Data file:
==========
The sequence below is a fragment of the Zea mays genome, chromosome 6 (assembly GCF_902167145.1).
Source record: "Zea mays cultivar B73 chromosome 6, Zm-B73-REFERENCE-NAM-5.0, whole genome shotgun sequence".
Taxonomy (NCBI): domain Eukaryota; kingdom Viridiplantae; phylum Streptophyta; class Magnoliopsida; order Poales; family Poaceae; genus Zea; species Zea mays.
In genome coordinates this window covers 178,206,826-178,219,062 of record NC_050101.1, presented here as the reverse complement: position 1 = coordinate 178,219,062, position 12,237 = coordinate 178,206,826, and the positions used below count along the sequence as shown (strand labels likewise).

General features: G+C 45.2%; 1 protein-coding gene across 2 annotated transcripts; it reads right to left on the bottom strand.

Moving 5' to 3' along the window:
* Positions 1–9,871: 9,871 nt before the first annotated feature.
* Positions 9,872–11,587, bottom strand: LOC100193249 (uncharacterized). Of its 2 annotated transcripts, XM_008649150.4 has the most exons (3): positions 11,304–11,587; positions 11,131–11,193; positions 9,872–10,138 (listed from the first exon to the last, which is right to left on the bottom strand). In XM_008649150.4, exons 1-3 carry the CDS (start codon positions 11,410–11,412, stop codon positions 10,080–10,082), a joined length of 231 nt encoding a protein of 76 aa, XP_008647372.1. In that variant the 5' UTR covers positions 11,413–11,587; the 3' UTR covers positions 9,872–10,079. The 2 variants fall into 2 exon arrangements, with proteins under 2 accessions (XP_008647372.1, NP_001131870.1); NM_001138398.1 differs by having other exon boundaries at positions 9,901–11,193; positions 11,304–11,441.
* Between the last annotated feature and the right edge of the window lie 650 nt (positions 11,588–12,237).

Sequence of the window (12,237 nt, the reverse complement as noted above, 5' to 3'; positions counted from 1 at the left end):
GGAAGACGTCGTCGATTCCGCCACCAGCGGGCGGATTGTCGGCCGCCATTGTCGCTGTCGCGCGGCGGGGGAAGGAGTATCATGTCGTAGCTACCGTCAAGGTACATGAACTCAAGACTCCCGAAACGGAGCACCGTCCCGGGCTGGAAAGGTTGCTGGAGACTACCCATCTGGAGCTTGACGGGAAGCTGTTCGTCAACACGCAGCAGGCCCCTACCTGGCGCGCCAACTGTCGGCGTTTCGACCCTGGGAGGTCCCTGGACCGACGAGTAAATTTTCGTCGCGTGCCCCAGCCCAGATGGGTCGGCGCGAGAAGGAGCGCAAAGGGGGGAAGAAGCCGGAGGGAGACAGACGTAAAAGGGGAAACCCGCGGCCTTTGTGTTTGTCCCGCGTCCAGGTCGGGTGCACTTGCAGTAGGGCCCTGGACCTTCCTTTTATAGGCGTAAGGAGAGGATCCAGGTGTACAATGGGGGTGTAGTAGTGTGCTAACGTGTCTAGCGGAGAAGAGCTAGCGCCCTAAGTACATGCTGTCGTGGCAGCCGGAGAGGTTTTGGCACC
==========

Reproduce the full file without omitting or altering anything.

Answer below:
The sequence below is a fragment of the Zea mays genome, chromosome 6 (assembly GCF_902167145.1).
Source record: "Zea mays cultivar B73 chromosome 6, Zm-B73-REFERENCE-NAM-5.0, whole genome shotgun sequence".
Taxonomy (NCBI): domain Eukaryota; kingdom Viridiplantae; phylum Streptophyta; class Magnoliopsida; order Poales; family Poaceae; genus Zea; species Zea mays.
In genome coordinates this window covers 178,206,826-178,219,062 of record NC_050101.1, presented here as the reverse complement: position 1 = coordinate 178,219,062, position 12,237 = coordinate 178,206,826, and the positions used below count along the sequence as shown (strand labels likewise).

General features: G+C 45.2%; 1 protein-coding gene across 2 annotated transcripts; it reads right to left on the bottom strand.

Moving 5' to 3' along the window:
* Positions 1–9,871: 9,871 nt before the first annotated feature.
* Positions 9,872–11,587, bottom strand: LOC100193249 (uncharacterized). Of its 2 annotated transcripts, XM_008649150.4 has the most exons (3): positions 11,304–11,587; positions 11,131–11,193; positions 9,872–10,138 (listed from the first exon to the last, which is right to left on the bottom strand). In XM_008649150.4, exons 1-3 carry the CDS (start codon positions 11,410–11,412, stop codon positions 10,080–10,082), a joined length of 231 nt encoding a protein of 76 aa, XP_008647372.1. In that variant the 5' UTR covers positions 11,413–11,587; the 3' UTR covers positions 9,872–10,079. The 2 variants fall into 2 exon arrangements, with proteins under 2 accessions (XP_008647372.1, NP_001131870.1); NM_001138398.1 differs by having other exon boundaries at positions 9,901–11,193; positions 11,304–11,441.
* Between the last annotated feature and the right edge of the window lie 650 nt (positions 11,588–12,237).

Sequence of the window (12,237 nt, the reverse complement as noted above, 5' to 3'; positions counted from 1 at the left end):
GGAAGACGTCGTCGATTCCGCCACCAGCGGGCGGATTGTCGGCCGCCATTGTCGCTGTCGCGCGGCGGGGGAAGGAGTATCATGTCGTAGCTACCGTCAAGGTACATGAACTCAAGACTCCCGAAACGGAGCACCGTCCCGGGCTGGAAAGGTTGCTGGAGACTACCCATCTGGAGCTTGACGGGAAGCTGTTCGTCAACACGCAGCAGGCCCCTACCTGGCGCGCCAACTGTCGGCGTTTCGACCCTGGGAGGTCCCTGGACCGACGAGTAAATTTTCGTCGCGTGCCCCAGCCCAGATGGGTCGGCGCGAGAAGGAGCGCAAAGGGGGGAAGAAGCCGGAGGGAGACAGACGTAAAAGGGGAAACCCGCGGCCTTTGTGTTTGTCCCGCGTCCAGGTCGGGTGCACTTGCAGTAGGGCCCTGGACCTTCCTTTTATAGGCGTAAGGAGAGGATCCAGGTGTACAATGGGGGTGTAGTAGTGTGCTAACGTGTCTAGCGGAGAAGAGCTAGCGCCCTAAGTACATGCTGTCGTGGCAGCCGGAGAGGTTTTGGCACC